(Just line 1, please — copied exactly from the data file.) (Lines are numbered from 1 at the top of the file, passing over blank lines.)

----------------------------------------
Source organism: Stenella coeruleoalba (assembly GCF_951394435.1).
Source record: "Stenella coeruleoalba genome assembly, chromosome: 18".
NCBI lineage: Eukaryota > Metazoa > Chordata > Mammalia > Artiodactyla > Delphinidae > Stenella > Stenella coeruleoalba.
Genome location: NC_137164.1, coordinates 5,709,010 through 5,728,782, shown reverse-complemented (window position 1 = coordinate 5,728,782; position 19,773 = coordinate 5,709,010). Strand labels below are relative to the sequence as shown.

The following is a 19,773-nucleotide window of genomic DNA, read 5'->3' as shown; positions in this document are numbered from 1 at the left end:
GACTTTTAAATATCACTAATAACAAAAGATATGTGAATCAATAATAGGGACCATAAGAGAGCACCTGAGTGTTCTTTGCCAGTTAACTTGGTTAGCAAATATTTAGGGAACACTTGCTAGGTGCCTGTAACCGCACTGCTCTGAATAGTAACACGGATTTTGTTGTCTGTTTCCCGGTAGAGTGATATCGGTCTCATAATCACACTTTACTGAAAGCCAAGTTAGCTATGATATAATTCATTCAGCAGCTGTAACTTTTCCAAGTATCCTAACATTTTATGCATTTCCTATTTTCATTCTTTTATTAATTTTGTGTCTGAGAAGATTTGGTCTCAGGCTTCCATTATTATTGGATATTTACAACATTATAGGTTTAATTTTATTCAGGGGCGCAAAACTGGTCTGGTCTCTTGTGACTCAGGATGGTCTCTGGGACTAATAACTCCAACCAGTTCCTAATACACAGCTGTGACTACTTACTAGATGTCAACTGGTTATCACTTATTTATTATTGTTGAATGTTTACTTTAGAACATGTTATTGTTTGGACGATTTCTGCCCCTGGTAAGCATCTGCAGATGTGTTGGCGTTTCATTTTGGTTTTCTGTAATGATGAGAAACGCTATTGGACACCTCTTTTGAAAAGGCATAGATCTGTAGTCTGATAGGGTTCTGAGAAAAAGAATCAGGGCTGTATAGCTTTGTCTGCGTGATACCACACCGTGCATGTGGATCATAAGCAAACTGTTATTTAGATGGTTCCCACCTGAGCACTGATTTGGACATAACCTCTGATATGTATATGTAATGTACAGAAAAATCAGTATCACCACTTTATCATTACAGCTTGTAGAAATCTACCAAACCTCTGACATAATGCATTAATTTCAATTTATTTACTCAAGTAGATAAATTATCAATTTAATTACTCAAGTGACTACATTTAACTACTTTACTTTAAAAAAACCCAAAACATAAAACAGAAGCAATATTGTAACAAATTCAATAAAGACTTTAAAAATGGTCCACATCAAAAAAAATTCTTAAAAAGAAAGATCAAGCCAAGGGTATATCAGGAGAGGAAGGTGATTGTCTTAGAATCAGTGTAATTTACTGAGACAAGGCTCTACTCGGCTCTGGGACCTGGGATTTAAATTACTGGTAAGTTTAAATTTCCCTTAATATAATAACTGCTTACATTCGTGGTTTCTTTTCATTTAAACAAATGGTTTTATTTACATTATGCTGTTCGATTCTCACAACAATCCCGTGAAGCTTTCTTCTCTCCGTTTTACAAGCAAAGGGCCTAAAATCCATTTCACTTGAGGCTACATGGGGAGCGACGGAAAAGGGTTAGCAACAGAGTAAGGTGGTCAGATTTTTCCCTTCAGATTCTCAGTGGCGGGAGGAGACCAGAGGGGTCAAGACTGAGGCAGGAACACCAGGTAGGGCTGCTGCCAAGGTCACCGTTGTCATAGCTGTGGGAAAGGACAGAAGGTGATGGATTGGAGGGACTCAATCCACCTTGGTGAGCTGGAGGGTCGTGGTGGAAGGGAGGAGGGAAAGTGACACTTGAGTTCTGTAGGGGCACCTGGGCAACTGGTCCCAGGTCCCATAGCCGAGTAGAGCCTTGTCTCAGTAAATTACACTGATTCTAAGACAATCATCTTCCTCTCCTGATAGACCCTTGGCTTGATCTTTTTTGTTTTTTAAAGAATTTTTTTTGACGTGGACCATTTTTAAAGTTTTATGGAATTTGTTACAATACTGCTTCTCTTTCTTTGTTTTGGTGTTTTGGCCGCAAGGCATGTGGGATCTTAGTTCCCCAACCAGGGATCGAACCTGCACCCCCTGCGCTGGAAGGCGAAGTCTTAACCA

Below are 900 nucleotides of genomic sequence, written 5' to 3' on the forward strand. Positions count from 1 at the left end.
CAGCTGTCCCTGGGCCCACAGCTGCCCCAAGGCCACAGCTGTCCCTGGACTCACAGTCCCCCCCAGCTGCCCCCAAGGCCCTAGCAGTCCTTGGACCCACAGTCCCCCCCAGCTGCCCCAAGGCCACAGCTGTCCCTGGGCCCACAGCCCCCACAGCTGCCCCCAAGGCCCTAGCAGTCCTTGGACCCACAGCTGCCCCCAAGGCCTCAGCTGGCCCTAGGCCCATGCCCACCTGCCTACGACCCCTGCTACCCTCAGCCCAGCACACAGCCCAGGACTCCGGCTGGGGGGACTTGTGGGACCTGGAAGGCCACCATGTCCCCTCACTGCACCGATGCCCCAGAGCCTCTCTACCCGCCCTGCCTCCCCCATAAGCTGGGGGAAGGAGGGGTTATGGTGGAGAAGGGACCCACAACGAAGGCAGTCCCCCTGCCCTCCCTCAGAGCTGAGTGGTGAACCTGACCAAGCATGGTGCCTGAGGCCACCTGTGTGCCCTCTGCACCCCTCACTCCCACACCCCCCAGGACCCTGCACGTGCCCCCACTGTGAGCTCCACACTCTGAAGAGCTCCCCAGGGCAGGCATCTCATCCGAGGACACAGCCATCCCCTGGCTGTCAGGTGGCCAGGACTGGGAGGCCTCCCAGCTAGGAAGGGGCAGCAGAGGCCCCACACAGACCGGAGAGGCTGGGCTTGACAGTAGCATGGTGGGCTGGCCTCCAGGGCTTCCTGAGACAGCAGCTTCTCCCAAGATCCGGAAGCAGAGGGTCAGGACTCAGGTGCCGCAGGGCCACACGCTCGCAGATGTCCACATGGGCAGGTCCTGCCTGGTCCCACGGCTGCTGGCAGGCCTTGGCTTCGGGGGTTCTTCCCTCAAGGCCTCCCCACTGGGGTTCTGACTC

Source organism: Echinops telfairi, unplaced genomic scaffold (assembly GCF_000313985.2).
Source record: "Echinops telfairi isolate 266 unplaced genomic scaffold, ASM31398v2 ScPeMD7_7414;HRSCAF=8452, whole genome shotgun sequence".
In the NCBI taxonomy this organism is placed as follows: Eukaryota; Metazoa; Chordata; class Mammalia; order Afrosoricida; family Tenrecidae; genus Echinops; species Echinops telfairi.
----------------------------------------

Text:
Source organism: Stenella coeruleoalba (assembly GCF_951394435.1).